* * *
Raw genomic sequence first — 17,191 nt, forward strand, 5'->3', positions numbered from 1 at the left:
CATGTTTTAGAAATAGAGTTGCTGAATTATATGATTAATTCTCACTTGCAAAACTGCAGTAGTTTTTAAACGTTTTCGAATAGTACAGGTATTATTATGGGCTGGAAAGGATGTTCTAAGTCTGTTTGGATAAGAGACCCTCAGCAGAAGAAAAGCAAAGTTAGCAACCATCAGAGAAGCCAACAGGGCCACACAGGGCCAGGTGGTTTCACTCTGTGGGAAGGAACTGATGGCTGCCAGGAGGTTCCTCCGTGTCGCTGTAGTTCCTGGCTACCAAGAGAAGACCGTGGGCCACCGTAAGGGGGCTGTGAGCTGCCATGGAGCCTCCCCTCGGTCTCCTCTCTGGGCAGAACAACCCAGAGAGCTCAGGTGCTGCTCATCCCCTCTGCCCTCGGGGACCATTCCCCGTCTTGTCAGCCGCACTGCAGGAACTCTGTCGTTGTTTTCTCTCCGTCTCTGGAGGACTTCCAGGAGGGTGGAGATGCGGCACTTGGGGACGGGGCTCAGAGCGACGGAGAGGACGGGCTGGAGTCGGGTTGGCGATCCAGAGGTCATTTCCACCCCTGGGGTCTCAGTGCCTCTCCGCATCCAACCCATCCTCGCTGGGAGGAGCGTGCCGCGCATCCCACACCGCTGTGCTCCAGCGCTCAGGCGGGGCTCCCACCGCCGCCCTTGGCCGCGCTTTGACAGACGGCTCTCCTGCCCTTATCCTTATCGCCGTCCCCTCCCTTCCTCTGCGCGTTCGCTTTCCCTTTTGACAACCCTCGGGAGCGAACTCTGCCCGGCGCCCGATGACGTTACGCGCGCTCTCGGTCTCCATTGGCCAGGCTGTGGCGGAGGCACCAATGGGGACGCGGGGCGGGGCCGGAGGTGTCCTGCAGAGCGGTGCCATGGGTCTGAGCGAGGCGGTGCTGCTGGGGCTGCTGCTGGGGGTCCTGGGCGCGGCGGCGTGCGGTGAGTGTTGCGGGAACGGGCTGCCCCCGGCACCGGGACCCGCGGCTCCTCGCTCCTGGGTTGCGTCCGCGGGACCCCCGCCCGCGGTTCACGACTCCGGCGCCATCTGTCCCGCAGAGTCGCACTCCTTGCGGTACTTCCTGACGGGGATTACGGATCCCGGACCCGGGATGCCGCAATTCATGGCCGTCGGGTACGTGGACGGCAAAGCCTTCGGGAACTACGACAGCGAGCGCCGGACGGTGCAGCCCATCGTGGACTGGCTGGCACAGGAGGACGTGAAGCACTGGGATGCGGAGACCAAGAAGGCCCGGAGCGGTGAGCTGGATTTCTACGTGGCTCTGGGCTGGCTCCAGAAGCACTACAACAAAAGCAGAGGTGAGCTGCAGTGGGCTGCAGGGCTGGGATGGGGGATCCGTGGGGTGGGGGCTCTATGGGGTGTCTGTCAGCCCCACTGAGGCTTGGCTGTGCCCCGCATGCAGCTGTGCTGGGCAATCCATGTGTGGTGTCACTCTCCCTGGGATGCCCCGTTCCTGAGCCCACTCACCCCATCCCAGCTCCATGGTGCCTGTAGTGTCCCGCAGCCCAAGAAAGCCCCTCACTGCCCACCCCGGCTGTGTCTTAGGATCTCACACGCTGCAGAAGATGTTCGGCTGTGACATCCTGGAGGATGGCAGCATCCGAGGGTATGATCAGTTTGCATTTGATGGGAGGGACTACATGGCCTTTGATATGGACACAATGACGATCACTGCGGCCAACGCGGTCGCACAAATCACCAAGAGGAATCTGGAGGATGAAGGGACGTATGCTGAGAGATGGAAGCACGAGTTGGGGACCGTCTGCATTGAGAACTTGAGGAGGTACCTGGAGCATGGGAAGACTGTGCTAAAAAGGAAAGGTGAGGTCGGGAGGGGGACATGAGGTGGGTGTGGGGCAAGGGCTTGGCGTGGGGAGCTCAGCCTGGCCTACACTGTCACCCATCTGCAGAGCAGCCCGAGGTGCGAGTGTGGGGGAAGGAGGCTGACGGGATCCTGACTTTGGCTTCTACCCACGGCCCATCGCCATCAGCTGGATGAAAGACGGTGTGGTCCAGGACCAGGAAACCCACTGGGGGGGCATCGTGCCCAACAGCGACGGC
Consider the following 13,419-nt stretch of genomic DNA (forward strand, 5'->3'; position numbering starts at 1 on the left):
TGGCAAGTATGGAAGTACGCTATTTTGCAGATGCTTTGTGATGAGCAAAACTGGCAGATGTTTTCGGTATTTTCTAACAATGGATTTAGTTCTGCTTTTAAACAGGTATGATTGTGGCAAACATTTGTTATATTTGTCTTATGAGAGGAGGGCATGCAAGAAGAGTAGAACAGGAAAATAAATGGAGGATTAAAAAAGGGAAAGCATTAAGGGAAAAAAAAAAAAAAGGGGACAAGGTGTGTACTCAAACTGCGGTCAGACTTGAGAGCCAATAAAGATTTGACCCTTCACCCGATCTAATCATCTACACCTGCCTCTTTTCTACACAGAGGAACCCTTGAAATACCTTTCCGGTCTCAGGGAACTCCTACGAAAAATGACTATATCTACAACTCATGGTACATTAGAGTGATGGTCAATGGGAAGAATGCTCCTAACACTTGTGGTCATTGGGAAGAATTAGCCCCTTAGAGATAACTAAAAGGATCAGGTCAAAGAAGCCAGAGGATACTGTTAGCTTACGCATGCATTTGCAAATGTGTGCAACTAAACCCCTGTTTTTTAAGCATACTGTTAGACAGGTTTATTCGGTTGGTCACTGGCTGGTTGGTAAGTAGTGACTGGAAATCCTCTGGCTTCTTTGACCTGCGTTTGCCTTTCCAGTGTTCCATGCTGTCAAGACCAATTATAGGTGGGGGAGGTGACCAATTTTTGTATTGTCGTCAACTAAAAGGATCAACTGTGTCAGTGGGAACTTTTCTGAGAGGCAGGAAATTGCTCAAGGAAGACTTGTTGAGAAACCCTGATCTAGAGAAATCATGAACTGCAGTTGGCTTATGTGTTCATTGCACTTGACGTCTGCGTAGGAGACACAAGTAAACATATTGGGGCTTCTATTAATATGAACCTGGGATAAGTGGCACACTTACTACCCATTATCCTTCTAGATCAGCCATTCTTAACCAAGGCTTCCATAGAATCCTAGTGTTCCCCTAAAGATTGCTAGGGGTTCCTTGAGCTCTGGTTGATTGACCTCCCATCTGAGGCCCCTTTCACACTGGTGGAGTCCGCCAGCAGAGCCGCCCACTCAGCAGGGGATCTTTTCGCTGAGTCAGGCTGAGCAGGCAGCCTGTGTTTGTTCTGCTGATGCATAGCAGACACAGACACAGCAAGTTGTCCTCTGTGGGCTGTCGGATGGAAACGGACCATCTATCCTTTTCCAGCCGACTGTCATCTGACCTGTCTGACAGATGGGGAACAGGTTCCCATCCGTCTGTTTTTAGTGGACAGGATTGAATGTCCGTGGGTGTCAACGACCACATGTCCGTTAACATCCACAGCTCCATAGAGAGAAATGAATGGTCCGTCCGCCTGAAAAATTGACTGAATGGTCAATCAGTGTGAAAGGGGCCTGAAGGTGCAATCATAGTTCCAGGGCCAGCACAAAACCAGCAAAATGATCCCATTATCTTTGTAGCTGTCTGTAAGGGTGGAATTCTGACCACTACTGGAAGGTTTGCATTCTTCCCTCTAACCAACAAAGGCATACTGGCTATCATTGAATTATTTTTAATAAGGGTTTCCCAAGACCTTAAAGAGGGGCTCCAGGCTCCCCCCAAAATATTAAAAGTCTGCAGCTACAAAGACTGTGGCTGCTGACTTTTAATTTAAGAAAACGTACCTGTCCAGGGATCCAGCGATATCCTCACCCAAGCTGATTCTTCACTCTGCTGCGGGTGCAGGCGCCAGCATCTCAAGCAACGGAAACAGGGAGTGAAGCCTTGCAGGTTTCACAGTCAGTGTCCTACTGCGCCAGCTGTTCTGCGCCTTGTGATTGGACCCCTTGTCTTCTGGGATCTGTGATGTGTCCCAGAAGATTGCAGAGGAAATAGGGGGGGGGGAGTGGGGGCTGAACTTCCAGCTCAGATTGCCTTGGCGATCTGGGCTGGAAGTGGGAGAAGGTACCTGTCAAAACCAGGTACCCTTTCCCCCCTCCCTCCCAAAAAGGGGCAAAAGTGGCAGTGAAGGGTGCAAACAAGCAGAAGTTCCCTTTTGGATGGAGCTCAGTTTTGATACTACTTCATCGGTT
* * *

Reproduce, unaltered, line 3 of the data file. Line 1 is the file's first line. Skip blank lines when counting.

Consider the following 13,419-nt stretch of genomic DNA (forward strand, 5'->3'; position numbering starts at 1 on the left):